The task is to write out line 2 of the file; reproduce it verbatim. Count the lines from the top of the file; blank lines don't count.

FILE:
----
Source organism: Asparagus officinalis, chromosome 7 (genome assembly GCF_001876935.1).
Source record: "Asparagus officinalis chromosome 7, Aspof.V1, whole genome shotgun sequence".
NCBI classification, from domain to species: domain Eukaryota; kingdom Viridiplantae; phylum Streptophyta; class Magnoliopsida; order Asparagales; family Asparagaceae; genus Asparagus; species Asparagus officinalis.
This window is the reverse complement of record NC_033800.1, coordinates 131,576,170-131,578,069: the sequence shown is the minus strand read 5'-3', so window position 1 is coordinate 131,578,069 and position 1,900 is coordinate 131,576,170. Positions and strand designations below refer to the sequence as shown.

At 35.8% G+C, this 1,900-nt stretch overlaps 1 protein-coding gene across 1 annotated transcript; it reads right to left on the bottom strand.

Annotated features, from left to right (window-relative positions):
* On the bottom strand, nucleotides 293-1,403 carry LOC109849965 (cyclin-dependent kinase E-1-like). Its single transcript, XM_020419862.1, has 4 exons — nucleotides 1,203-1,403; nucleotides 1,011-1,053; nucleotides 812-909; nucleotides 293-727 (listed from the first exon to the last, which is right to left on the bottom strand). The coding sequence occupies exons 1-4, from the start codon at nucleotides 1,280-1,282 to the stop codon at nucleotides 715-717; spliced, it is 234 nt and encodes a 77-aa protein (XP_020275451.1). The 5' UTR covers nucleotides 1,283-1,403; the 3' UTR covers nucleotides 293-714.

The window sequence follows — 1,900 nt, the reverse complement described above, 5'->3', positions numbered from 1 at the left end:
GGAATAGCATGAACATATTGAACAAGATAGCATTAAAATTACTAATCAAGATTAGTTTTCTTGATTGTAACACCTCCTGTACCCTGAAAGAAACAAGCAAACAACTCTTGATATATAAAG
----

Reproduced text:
Source record: "Asparagus officinalis chromosome 7, Aspof.V1, whole genome shotgun sequence".